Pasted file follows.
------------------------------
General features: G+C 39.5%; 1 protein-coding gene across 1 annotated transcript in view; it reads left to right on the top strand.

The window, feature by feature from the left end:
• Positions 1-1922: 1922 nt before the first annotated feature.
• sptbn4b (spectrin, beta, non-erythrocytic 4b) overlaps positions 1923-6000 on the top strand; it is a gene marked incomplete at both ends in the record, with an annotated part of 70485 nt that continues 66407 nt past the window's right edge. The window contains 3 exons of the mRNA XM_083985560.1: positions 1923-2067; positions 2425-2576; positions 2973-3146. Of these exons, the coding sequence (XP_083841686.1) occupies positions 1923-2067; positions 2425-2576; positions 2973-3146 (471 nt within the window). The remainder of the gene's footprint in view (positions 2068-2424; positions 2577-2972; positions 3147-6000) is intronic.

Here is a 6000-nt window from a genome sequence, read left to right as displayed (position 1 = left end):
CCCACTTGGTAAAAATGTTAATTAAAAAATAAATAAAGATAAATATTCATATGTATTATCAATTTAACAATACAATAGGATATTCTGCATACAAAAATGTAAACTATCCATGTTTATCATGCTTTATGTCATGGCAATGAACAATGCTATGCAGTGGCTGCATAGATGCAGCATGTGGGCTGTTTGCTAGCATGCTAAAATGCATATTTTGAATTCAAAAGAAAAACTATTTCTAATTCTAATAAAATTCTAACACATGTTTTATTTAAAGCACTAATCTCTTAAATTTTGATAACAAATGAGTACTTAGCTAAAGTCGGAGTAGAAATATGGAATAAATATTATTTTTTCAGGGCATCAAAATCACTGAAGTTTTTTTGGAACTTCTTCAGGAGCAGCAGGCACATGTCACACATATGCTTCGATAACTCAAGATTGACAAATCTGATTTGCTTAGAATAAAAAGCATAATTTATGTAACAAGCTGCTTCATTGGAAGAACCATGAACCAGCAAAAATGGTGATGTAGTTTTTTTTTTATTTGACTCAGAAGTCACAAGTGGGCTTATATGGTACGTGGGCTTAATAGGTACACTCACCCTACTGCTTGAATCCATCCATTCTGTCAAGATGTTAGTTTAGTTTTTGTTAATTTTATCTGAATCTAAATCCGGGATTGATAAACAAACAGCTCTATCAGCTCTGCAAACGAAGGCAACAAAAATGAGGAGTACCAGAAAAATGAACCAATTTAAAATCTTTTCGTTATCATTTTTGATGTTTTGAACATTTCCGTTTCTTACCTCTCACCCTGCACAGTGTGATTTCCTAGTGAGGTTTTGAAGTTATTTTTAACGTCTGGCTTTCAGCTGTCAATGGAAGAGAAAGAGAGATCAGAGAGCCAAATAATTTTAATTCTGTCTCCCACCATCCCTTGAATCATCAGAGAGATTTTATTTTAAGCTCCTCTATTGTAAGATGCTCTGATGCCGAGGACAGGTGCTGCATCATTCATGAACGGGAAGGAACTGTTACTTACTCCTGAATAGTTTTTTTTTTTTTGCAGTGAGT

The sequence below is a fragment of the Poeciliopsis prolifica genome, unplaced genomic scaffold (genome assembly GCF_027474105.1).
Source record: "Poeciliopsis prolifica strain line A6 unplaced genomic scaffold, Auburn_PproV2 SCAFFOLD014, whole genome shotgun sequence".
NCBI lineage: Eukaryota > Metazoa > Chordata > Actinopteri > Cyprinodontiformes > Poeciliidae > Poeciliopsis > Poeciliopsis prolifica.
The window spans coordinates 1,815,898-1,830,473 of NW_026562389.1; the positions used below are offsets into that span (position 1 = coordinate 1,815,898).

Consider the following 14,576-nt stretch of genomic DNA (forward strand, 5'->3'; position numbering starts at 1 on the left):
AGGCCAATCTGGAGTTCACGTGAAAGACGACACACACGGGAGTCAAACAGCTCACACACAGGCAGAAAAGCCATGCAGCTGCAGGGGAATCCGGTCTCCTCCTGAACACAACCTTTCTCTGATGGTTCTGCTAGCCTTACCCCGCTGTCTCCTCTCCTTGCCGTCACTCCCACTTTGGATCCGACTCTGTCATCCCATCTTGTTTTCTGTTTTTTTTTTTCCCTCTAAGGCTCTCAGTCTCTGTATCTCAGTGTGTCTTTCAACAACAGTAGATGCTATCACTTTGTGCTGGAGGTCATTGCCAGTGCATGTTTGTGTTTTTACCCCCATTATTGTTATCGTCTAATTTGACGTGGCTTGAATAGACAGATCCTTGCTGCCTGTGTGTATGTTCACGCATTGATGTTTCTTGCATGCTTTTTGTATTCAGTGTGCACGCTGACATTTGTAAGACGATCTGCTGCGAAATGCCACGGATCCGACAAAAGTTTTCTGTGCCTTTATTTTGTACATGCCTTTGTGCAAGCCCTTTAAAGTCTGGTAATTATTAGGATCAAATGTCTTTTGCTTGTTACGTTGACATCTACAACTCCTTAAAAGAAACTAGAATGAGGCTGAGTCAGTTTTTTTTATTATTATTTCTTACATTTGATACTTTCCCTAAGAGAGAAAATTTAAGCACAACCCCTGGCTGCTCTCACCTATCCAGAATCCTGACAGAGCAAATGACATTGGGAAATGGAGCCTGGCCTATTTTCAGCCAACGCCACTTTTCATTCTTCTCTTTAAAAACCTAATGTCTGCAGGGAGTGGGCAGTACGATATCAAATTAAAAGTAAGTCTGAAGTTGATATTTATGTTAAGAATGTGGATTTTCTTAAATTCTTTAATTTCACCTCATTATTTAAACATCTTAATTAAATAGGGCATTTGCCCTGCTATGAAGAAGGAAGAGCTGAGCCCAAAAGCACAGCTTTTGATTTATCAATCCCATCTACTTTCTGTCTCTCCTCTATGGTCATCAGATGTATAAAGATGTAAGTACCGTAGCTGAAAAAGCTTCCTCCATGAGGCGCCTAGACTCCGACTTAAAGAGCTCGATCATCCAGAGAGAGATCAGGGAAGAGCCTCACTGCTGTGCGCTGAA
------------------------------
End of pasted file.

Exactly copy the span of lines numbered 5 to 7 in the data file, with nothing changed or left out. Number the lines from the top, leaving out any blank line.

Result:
Here is a 6000-nt window from a genome sequence, read left to right as displayed (position 1 = left end):
CCCACTTGGTAAAAATGTTAATTAAAAAATAAATAAAGATAAATATTCATATGTATTATCAATTTAACAATACAATAGGATATTCTGCATACAAAAATGTAAACTATCCATGTTTATCATGCTTTATGTCATGGCAATGAACAATGCTATGCAGTGGCTGCATAGATGCAGCATGTGGGCTGTTTGCTAGCATGCTAAAATGCATATTTTGAATTCAAAAGAAAAACTATTTCTAATTCTAATAAAATTCTAACACATGTTTTATTTAAAGCACTAATCTCTTAAATTTTGATAACAAATGAGTACTTAGCTAAAGTCGGAGTAGAAATATGGAATAAATATTATTTTTTCAGGGCATCAAAATCACTGAAGTTTTTTTGGAACTTCTTCAGGAGCAGCAGGCACATGTCACACATATGCTTCGATAACTCAAGATTGACAAATCTGATTTGCTTAGAATAAAAAGCATAATTTATGTAACAAGCTGCTTCATTGGAAGAACCATGAACCAGCAAAAATGGTGATGTAGTTTTTTTTTTATTTGACTCAGAAGTCACAAGTGGGCTTATATGGTACGTGGGCTTAATAGGTACACTCACCCTACTGCTTGAATCCATCCATTCTGTCAAGATGTTAGTTTAGTTTTTGTTAATTTTATCTGAATCTAAATCCGGGATTGATAAACAAACAGCTCTATCAGCTCTGCAAACGAAGGCAACAAAAATGAGGAGTACCAGAAAAATGAACCAATTTAAAATCTTTTCGTTATCATTTTTGATGTTTTGAACATTTCCGTTTCTTACCTCTCACCCTGCACAGTGTGATTTCCTAGTGAGGTTTTGAAGTTATTTTTAACGTCTGGCTTTCAGCTGTCAATGGAAGAGAAAGAGAGATCAGAGAGCCAAATAATTTTAATTCTGTCTCCCACCATCCCTTGAATCATCAGAGAGATTTTATTTTAAGCTCCTCTATTGTAAGATGCTCTGATGCCGAGGACAGGTGCTGCATCATTCATGAACGGGAAGGAACTGTTACTTACTCCTGAATAGTTTTTTTTTTTTTGCAGTGAGT

The sequence below is a fragment of the Poeciliopsis prolifica genome, unplaced genomic scaffold (genome assembly GCF_027474105.1).